Ever see what people are paying for Rock Hill Farms on secondary markets? Pathetic, right? I’m guessing they’ve never tasted the $50 John J. Bowman, a lesser-known, 100-proof, single-barrel bourbon from another Sazerac brand. Oh, well. As you’ll soon find out … their loss.
Pour: John J. Bowman Single Barrel Bourbon
Age: not stated (reportedly 9-10 years)
Nose: cherry-vanilla frosting, caramel, cream soda
Taste: dried fruit, butter toffee, nutmeg, sugar glaze
Finish: moderately long – sweet oak char, Luden’s cherry, faint pepper
Overall: They say John J. Bowman starts out as Buffalo Trace distillate. It’s redistilled twice over by A. Smith Bowman, then aged and bottled in Fredericksburg, Virginia. Whatever the process, it not only tastes like 100-proof Buffalo Trace, it tastes better.
Rating: Horsey killer.
I’ve been a fan of New Riff’s bourbon for some time now. What they can do in a handful of years is remarkable. Until today, I’ve yet to experience their straight rye whiskey, and I’m doing so with their single-barrel expression, bottled NCF at full barrel proof. Cue the riff!
Pour: New Riff Single Barrel KY Straight Rye Whiskey 16-2074
Age: 4 years
Nose: apple, honey-butter, lemon zest, floral spice
Taste: cake frosting, lemon-lime soda, hints of ginger
Finish: moderately long – toffee drizzle, peppery oak, faint leather
Overall: A zesty, enjoyable Kentucky rye. While there’s a trace of youth here, it’s not at all distracting. In fact, I’d argue the vibrancy enhances its character. New Riff Single Barrel Rye is flavorful, sips its proof, and as such, gets my recommendation.
Several days ago, I reviewed Jack Daniel’s Single Barrel Barrel Proof, an excellent TN Whiskey (BOURBON). Today, I’m giving Jack Daniel’s “Special Release” Barrel Proof Rye a go. I’ve heard nothing but good things – different levels of good, but good nonetheless. Let’s pour!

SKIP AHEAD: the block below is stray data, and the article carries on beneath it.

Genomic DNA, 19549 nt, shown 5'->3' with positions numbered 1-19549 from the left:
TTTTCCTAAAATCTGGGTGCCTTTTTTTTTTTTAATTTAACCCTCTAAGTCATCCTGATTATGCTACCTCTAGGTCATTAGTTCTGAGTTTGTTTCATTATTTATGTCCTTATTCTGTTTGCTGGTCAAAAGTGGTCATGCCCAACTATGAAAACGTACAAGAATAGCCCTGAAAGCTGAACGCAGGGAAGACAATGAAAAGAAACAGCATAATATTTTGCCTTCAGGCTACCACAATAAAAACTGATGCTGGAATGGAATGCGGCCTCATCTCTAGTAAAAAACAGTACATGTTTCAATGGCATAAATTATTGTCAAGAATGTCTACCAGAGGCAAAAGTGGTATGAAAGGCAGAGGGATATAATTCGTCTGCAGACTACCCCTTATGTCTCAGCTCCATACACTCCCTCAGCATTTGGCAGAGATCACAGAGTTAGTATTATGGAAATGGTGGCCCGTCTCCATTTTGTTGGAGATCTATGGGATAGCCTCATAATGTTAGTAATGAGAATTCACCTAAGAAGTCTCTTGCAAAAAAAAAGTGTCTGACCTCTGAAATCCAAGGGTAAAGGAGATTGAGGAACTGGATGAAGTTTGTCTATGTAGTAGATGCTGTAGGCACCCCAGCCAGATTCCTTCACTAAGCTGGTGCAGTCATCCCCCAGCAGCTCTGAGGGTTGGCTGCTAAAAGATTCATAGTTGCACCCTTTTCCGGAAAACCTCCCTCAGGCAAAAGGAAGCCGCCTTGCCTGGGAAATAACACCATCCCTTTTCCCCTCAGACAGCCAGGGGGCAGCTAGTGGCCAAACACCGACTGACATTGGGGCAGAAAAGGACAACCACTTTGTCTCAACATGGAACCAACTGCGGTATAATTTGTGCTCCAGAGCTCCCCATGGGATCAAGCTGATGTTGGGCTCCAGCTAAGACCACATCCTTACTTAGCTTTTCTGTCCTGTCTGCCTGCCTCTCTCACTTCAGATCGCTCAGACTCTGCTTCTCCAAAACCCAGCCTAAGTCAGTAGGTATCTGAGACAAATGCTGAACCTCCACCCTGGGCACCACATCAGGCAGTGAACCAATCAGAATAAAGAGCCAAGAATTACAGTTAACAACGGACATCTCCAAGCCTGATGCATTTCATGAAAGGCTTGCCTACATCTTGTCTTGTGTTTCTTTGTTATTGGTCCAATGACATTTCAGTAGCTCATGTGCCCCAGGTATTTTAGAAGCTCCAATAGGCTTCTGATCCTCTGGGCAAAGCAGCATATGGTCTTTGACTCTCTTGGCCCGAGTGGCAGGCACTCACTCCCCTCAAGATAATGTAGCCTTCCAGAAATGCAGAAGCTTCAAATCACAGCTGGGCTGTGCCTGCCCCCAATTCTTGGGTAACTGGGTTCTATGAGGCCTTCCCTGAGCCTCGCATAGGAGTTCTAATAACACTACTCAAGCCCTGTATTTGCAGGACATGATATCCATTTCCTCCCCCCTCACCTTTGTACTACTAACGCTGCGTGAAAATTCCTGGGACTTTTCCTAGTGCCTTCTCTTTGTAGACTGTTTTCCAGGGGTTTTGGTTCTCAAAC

Pour: Jack Daniel’s SiB Barrel Proof Rye 20-06941
Age: not stated
Color: deep rosy copper
Nose: hummingbird cake, vanilla pudding, blood orange
Taste: rye pancakes, thick molasses, boozy citrus
Finish: long & intense – dark-fruity caramel, lemon-pepper, holiday spice
Overall: Folks, this is a grand slam. The viscosity, the depth, the complexity, the balance … it carries it effortlessly at a remarkably palatable 131.9 proof. It’s a single-barrel release, so there’s always that; but, if you see this rye don’t sleep on it.
However familiar your palate may be with Jack Daniel’s, it’s wildly incomplete until you’ve tasted Jack at barrel strength. I probably shouldn’t spoil this review so early, but preconceived notions be damned. This Tennessee whiskey will knock your bourbon snob socks off.
Pour: Jack Daniel’s SiB Barrel Proof 18-8417
Age: not stated
Color: dense copper
Nose: toasted vanilla bean, English toffee, buttery oak char
Taste: caramel chews, creme brulee, thick sweet molasses
Finish: long & sticky – brown sugar, rich honey-maple, baked cinnamon
Overall: This ain’t your daddy’s Jack. Ain’t Sinatra’s either. This is intense, in-your-face, full-flavored BOURBON from the last place you might expect it. Debate classifications all you’d like, but this whiskey sports a gold label for a reason.
Rating: Michael Anthony’s bass.